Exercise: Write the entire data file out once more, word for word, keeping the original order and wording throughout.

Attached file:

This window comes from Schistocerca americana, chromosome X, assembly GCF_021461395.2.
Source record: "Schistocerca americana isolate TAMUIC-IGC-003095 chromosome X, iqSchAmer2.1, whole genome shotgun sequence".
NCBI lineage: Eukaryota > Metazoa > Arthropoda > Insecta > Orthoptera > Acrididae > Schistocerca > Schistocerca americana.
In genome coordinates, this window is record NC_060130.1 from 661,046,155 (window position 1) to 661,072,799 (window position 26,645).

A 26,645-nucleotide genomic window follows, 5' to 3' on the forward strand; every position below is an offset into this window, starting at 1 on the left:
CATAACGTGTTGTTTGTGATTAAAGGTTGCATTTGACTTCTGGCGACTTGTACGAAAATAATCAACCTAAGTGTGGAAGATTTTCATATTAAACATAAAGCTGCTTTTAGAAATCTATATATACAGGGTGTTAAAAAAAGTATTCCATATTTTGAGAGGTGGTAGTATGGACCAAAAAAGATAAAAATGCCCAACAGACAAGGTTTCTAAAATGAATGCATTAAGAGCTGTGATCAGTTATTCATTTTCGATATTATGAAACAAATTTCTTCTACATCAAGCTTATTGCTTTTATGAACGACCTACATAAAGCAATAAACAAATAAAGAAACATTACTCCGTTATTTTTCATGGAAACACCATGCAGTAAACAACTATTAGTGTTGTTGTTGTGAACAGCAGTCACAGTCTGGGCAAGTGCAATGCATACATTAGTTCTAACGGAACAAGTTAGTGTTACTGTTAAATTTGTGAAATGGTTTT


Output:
This window comes from Schistocerca americana, chromosome X, assembly GCF_021461395.2.
Source record: "Schistocerca americana isolate TAMUIC-IGC-003095 chromosome X, iqSchAmer2.1, whole genome shotgun sequence".
NCBI lineage: Eukaryota > Metazoa > Arthropoda > Insecta > Orthoptera > Acrididae > Schistocerca > Schistocerca americana.
In genome coordinates, this window is record NC_060130.1 from 661,046,155 (window position 1) to 661,072,799 (window position 26,645).

A 26,645-nucleotide genomic window follows, 5' to 3' on the forward strand; every position below is an offset into this window, starting at 1 on the left:
CATAACGTGTTGTTTGTGATTAAAGGTTGCATTTGACTTCTGGCGACTTGTACGAAAATAATCAACCTAAGTGTGGAAGATTTTCATATTAAACATAAAGCTGCTTTTAGAAATCTATATATACAGGGTGTTAAAAAAAGTATTCCATATTTTGAGAGGTGGTAGTATGGACCAAAAAAGATAAAAATGCCCAACAGACAAGGTTTCTAAAATGAATGCATTAAGAGCTGTGATCAGTTATTCATTTTCGATATTATGAAACAAATTTCTTCTACATCAAGCTTATTGCTTTTATGAACGACCTACATAAAGCAATAAACAAATAAAGAAACATTACTCCGTTATTTTTCATGGAAACACCATGCAGTAAACAACTATTAGTGTTGTTGTTGTGAACAGCAGTCACAGTCTGGGCAAGTGCAATGCATACATTAGTTCTAACGGAACAAGTTAGTGTTACTGTTAAATTTGTGAAATGGTTTT